By ELIZABETH HAYES
Downtown Los Angeles has a much-publicized problem: too many obsolete old office buildings and not enough housing. Tom Gilmore thinks he has the answer.
Gilmore, head of investment/development firm Gilmore Associates, plans to transform three dilapidated and vacant Old Bank District buildings into 235 loft apartments.
Of course, these turn-of-the-century buildings were designed to house banks, not residents, and have neither the plumbing, wiring or even interior walls of apartment buildings. Gilmore, however, is betting that they can be converted using minimal interior flourishes not even walls between rooms.
Designed by architect Wade Killefer, each apartment will sport an unusual 12-foot by 12-foot cube that will, in a single unit, house three elements normally found in separate rooms a kitchen, bathroom and bedroom.
The kitchen would be set into the front of the cube, complete with deep stone countertops, shelves, stove and oven. The bathroom door is set in the cube behind the kitchen. On units with high enough ceilings, stairs running along one side of the cube will lead to a sleeping loft on top.
"The trick is to let the apartments work around the big windows, so when you walk into these buildings, you get a sense of open, well-lit spaces," said Killefer, of Santa Monica-based Killefer Flammang Purtill Architects.
All new plumbing will be installed, in addition to new air-conditioning and heating systems, cable TV hookups and other amenities.
The three buildings run along Fourth Street, from Spring to Main. Gilmore has acquired two properties and is in escrow on the third, while he secures the necessary building and fire safety permits.
He and his partners have kicked in $2 million and he's lined up financing from the Department of Housing and Urban Development and the city to cover the balance of the $31.5 million project, which should begin construction this fall.
If the closely watched development is a success, Gilmore has his sights set on other historical office buildings nearby that could follow suit.
The three bank buildings once stood at the hub of the city's bustling financial district. They are known as the San Fernando Building, the Hellman Building and the 12-story Continental Building, one of the city's first skyscrapers.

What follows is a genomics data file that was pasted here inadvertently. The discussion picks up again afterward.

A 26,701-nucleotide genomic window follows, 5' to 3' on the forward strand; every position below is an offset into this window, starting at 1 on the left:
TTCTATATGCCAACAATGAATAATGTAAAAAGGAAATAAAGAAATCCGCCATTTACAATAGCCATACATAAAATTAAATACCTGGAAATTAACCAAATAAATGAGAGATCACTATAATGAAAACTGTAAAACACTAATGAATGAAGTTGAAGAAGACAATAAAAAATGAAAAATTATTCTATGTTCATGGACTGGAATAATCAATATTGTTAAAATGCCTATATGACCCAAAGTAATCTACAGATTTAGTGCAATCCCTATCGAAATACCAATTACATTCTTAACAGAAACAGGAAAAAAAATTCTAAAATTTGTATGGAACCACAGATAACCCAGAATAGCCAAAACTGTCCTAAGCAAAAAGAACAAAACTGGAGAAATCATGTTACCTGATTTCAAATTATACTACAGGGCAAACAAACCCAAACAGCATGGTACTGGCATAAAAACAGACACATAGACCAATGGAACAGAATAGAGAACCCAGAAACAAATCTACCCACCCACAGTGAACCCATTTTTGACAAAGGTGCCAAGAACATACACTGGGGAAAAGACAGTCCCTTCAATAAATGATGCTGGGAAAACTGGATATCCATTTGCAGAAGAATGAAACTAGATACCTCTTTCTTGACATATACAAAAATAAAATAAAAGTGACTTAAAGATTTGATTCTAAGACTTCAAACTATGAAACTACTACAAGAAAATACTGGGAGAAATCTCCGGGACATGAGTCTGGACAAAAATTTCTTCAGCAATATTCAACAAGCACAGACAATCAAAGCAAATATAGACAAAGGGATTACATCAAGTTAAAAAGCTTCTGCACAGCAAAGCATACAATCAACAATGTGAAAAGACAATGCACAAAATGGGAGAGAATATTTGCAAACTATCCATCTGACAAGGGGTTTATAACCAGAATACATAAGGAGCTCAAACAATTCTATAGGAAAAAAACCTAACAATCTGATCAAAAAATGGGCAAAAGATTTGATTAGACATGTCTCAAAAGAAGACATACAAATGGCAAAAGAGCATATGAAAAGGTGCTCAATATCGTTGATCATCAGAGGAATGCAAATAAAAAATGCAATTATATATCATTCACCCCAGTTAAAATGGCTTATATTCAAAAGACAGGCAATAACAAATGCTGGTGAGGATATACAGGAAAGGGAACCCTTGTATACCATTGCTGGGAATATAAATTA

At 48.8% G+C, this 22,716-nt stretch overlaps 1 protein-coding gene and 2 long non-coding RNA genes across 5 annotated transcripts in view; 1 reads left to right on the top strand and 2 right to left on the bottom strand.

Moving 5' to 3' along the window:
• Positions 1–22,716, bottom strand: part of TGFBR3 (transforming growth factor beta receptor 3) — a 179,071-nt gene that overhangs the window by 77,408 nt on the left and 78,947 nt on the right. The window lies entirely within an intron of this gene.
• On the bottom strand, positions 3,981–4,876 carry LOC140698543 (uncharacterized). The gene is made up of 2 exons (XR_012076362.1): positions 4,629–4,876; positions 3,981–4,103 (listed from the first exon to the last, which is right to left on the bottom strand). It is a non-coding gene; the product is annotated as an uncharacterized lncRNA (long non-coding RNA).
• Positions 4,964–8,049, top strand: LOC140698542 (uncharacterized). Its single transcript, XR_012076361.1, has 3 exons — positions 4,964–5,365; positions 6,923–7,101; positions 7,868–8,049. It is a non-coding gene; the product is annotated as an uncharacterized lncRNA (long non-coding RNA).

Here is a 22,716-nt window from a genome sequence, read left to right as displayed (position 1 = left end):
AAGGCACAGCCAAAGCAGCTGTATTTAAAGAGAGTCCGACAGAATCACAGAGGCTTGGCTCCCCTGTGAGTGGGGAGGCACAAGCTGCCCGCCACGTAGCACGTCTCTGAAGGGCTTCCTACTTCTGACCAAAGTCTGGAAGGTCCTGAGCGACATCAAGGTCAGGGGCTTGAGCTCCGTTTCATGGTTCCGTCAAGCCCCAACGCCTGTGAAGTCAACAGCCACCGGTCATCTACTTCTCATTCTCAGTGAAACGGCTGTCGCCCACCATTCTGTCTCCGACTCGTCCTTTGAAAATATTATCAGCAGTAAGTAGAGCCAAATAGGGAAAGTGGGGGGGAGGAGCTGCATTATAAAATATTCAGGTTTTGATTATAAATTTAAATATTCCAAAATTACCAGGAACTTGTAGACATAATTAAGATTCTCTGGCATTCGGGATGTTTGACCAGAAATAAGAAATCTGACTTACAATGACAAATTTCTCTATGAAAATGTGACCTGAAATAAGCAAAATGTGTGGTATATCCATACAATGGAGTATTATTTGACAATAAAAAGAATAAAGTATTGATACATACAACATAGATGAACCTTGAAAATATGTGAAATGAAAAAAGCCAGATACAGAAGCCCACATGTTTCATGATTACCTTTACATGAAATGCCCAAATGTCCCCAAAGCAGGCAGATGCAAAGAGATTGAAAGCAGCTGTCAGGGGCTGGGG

Because they were made to be offices, the loft apartments don't have a lot of walls, but they do have windows, creating space that is open, light and airy.
"It's wonderful to start with, so you want to take advantage of its best attributes," Killefer said.
To learn what would sell, Gilmore gathered focus groups composed of people who had inquired about the project. Many of them were young people from the Westside who work in creative businesses. "We're as interested in them as they are in us," Gilmore said. "It's really been a great process because you go in thinking you know everything, and you don't."
Gilmore gave the prospective tenants a tour of the buildings and showed them blueprints. Initially, Killefer and Gilmore broke up the space more with interior walls, but the prospects balked.
"What people wanted were big, uncluttered spaces," Killefer said.
They liked the idea of the kitchen-bathroom cube, which acts as a large piece of furniture that breaks up the space somewhat, allowing for what Gilmore calls an "implied bedroom" to the side. Future inhabitants can create their own walls with screens or furniture.
The units will range from 600 to 1,500 square feet and have floors of polished concrete.
"For single people and couples, it's great. It's an exciting, different option," Killefer said.
There are also plans for rooftop gardens and 24-hour doormen. And Gilmore is also working to lease ground-floor space to a market and restaurant.
"How hard is it to imagine a caf & #233; or bar?" Gilmore said of the bottom floor of the San Fernando Building.
Already, Gilmore has a list of about 60 prospective tenants consisting partly of workers at Killefer's office, the city's Building and Safety department and the company that did a market survey for Gilmore. Rents will range from $800 to $2,000 per month.
Gilmore said he's confident his gamble into the heart of L.A.'s historical core will pay off, given that L.A.'s population is growing and "all roads lead to downtown."
"Every highway and rail line comes downtown," he said. "We have the chance to be at the crossroads of the city, ethnically and culturally."
Gilmore, who moved to Manhattan from Long Island as soon as he was old enough to strike out on his own, is betting there are those in L.A. who crave that same urban experience.
"I'm trying to tap into the enormous group of people who are young and energetic and don't want to start gardening yet," he said. "I need 235 people to say yes."
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